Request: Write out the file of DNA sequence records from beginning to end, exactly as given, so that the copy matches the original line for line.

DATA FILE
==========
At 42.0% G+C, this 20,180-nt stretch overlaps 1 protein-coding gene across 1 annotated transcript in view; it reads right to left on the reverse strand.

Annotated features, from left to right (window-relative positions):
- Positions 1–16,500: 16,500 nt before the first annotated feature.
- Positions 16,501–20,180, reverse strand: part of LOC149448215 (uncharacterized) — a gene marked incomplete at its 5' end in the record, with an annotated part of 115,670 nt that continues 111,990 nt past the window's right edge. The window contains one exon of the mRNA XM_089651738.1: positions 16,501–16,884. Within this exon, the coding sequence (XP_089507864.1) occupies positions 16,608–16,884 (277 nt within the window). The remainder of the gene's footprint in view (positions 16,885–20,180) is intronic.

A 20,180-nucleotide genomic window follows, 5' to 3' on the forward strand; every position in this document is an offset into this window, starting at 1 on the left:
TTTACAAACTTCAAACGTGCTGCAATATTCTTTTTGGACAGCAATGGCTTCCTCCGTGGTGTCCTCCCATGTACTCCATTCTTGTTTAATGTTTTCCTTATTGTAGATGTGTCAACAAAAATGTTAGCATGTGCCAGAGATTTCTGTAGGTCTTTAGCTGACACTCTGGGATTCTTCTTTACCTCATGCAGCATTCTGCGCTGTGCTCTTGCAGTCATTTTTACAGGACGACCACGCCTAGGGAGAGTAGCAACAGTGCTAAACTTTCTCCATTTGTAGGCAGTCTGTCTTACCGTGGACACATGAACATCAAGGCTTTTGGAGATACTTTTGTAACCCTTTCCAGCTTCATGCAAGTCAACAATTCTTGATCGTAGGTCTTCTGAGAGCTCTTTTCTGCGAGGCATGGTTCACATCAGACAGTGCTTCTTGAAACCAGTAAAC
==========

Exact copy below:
At 42.0% G+C, this 20,180-nt stretch overlaps 1 protein-coding gene across 1 annotated transcript in view; it reads right to left on the reverse strand.

Annotated features, from left to right (window-relative positions):
- Positions 1–16,500: 16,500 nt before the first annotated feature.
- Positions 16,501–20,180, reverse strand: part of LOC149448215 (uncharacterized) — a gene marked incomplete at its 5' end in the record, with an annotated part of 115,670 nt that continues 111,990 nt past the window's right edge. The window contains one exon of the mRNA XM_089651738.1: positions 16,501–16,884. Within this exon, the coding sequence (XP_089507864.1) occupies positions 16,608–16,884 (277 nt within the window). The remainder of the gene's footprint in view (positions 16,885–20,180) is intronic.

A 20,180-nucleotide genomic window follows, 5' to 3' on the forward strand; every position in this document is an offset into this window, starting at 1 on the left:
TTTACAAACTTCAAACGTGCTGCAATATTCTTTTTGGACAGCAATGGCTTCCTCCGTGGTGTCCTCCCATGTACTCCATTCTTGTTTAATGTTTTCCTTATTGTAGATGTGTCAACAAAAATGTTAGCATGTGCCAGAGATTTCTGTAGGTCTTTAGCTGACACTCTGGGATTCTTCTTTACCTCATGCAGCATTCTGCGCTGTGCTCTTGCAGTCATTTTTACAGGACGACCACGCCTAGGGAGAGTAGCAACAGTGCTAAACTTTCTCCATTTGTAGGCAGTCTGTCTTACCGTGGACACATGAACATCAAGGCTTTTGGAGATACTTTTGTAACCCTTTCCAGCTTCATGCAAGTCAACAATTCTTGATCGTAGGTCTTCTGAGAGCTCTTTTCTGCGAGGCATGGTTCACATCAGACAGTGCTTCTTGAAACCAGTAAAC